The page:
MINNEAPOLIS — The Justice Department said on Tuesday that it had charged 48 people with running a brazen fraud against anti-hunger programs in the coronavirus pandemic, stealing $240 million by billing the government for meals they did not serve to children who did not exist.
The case, in Minnesota, is the largest fraud uncovered in any pandemic-relief program, prosecutors said, standing out even in a period when heavy federal spending and lax oversight allowed a spree of scams with few recent parallels.
The Minnesota operation, prosecutors said, involved faked receipts for 125 million meals. At times, it was especially bold: One accused conspirator told the government he had fed 5,000 children a day in a second-story apartment.
Other defendants in the case seemed to put minimal effort into disguising what they were doing, using the website listofrandomnames.com to create a fake list of children they could charge for feeding. Others used a number-generating program to produce ages for the children they were supposedly feeding, which led the ages to fluctuate wildly each time the group updated its list of those nonexistent children, court papers said.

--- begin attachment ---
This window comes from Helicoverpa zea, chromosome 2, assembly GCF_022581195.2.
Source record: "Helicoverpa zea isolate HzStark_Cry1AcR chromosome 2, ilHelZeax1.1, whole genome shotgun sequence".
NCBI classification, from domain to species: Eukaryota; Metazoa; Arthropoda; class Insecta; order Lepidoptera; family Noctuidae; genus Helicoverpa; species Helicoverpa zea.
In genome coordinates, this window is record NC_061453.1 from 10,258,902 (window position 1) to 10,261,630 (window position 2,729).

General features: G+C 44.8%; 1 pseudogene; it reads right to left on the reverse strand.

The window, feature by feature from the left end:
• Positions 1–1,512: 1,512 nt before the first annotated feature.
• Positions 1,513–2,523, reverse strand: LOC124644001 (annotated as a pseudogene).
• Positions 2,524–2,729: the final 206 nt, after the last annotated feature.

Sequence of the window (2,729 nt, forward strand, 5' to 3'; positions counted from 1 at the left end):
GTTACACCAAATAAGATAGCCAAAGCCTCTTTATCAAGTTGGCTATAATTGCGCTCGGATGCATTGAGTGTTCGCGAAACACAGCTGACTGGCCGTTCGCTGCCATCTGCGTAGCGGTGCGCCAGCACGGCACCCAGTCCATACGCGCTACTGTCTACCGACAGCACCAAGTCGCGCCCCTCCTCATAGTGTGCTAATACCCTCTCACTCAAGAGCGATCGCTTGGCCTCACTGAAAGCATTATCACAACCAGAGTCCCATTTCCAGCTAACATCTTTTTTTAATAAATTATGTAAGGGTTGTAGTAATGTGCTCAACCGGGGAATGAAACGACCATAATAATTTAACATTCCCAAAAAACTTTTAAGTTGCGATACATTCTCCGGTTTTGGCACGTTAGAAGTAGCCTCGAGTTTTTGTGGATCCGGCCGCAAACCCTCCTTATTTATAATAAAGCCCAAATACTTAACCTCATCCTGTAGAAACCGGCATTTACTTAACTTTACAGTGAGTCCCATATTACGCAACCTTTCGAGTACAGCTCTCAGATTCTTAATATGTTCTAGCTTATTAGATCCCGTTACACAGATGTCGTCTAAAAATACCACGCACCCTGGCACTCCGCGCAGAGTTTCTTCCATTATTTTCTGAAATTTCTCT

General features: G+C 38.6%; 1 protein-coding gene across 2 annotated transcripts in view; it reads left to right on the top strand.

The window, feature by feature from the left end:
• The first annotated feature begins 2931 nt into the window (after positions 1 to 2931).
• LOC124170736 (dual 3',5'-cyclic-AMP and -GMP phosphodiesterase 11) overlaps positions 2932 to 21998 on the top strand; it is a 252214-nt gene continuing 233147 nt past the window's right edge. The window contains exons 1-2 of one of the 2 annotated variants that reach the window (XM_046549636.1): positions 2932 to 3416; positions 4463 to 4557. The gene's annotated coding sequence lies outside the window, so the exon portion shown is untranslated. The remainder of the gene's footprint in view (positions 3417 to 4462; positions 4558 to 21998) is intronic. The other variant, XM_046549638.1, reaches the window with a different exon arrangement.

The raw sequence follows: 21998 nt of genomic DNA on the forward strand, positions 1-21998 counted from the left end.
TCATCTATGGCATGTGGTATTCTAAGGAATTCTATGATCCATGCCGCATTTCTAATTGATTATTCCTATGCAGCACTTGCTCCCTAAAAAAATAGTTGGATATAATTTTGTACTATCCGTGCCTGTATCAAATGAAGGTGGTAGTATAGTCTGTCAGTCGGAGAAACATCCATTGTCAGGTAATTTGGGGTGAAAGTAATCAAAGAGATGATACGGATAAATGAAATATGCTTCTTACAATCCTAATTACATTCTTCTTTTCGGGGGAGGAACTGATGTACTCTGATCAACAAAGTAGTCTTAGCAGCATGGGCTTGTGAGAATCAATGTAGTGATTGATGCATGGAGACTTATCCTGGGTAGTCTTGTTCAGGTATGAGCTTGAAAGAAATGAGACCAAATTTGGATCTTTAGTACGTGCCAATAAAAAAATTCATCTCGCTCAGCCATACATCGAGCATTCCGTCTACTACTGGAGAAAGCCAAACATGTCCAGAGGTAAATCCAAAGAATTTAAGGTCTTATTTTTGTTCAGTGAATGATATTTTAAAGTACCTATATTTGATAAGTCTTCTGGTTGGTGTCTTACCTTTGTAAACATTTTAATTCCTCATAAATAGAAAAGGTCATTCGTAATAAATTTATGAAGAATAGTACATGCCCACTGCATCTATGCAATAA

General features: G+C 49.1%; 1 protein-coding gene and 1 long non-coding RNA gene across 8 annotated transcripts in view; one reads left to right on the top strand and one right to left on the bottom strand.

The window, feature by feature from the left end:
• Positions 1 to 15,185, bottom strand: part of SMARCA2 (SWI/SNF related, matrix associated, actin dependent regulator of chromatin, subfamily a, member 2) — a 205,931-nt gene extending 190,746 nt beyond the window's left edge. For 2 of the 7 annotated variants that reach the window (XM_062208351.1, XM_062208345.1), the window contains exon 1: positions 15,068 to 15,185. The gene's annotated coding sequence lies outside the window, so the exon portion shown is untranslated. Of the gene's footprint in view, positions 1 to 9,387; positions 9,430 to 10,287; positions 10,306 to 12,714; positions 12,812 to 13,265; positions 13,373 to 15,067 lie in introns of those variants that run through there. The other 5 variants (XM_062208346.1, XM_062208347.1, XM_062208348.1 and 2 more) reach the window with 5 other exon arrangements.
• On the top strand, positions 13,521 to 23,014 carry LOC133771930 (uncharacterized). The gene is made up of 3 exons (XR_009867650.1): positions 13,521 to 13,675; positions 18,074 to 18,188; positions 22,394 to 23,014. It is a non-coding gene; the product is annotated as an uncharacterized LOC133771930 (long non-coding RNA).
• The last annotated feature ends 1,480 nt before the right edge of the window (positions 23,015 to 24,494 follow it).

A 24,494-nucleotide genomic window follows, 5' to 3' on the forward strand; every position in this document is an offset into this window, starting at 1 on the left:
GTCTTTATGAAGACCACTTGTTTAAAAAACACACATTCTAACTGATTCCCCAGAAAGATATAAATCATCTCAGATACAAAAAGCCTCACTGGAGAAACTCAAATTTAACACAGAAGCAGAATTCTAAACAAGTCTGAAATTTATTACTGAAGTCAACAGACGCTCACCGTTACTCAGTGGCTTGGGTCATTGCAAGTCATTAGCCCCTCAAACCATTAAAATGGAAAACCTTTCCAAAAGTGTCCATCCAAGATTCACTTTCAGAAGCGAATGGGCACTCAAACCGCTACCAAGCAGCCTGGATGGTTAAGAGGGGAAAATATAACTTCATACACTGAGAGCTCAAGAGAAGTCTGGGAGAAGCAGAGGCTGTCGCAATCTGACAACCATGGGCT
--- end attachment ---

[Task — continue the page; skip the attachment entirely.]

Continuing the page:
But their scheme — details of which were reported in The New York Times in March — still pulled in millions of dollars per week, prosecutors said in court papers, because government officials had relaxed oversight of the feeding program during the pandemic and because the other defendants had help from a trusted insider.
That insider was Aimee Bock, the founder of a nonprofit group, Feeding Our Future, that the State of Minnesota relied on as a watchdog to stop fraud at feeding sites. But Ms. Bock did the opposite, the indictments said: When pandemic-relief programs flooded the programs with money, she exploited her position to bring in nearly 200 new feeding operations she knew were submitting fake or inflated invoices.
Even when the government of Gov. Tim Walz, a Democrat, raised questions, Ms. Bock rebuffed them by filing a lawsuit and accusing state officials of discriminating against her group’s largely East African clientele.